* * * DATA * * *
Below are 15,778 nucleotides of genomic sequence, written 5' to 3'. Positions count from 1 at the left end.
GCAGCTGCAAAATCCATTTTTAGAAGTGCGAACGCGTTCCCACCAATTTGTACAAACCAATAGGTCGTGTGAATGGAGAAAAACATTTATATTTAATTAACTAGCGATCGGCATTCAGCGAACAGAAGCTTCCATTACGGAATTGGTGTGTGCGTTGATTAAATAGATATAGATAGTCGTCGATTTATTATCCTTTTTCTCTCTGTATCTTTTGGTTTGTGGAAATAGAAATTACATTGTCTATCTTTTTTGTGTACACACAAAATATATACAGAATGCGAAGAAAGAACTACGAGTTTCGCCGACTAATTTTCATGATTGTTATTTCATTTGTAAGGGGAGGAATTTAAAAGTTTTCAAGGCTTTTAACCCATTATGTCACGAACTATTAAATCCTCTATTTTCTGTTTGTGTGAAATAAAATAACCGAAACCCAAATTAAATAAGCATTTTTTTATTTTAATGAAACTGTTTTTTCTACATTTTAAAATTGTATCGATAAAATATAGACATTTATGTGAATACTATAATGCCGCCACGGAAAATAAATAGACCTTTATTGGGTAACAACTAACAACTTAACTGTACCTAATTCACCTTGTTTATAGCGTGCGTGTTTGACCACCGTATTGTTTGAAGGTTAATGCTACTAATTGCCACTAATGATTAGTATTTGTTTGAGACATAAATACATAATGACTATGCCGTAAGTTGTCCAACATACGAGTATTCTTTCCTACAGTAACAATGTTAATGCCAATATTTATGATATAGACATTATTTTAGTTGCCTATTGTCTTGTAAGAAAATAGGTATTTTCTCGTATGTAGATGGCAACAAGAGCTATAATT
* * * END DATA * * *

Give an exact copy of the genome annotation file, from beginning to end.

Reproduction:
Below are 15,778 nucleotides of genomic sequence, written 5' to 3'. Positions count from 1 at the left end.
GCAGCTGCAAAATCCATTTTTAGAAGTGCGAACGCGTTCCCACCAATTTGTACAAACCAATAGGTCGTGTGAATGGAGAAAAACATTTATATTTAATTAACTAGCGATCGGCATTCAGCGAACAGAAGCTTCCATTACGGAATTGGTGTGTGCGTTGATTAAATAGATATAGATAGTCGTCGATTTATTATCCTTTTTCTCTCTGTATCTTTTGGTTTGTGGAAATAGAAATTACATTGTCTATCTTTTTTGTGTACACACAAAATATATACAGAATGCGAAGAAAGAACTACGAGTTTCGCCGACTAATTTTCATGATTGTTATTTCATTTGTAAGGGGAGGAATTTAAAAGTTTTCAAGGCTTTTAACCCATTATGTCACGAACTATTAAATCCTCTATTTTCTGTTTGTGTGAAATAAAATAACCGAAACCCAAATTAAATAAGCATTTTTTTATTTTAATGAAACTGTTTTTTCTACATTTTAAAATTGTATCGATAAAATATAGACATTTATGTGAATACTATAATGCCGCCACGGAAAATAAATAGACCTTTATTGGGTAACAACTAACAACTTAACTGTACCTAATTCACCTTGTTTATAGCGTGCGTGTTTGACCACCGTATTGTTTGAAGGTTAATGCTACTAATTGCCACTAATGATTAGTATTTGTTTGAGACATAAATACATAATGACTATGCCGTAAGTTGTCCAACATACGAGTATTCTTTCCTACAGTAACAATGTTAATGCCAATATTTATGATATAGACATTATTTTAGTTGCCTATTGTCTTGTAAGAAAATAGGTATTTTCTCGTATGTAGATGGCAACAAGAGCTATAATT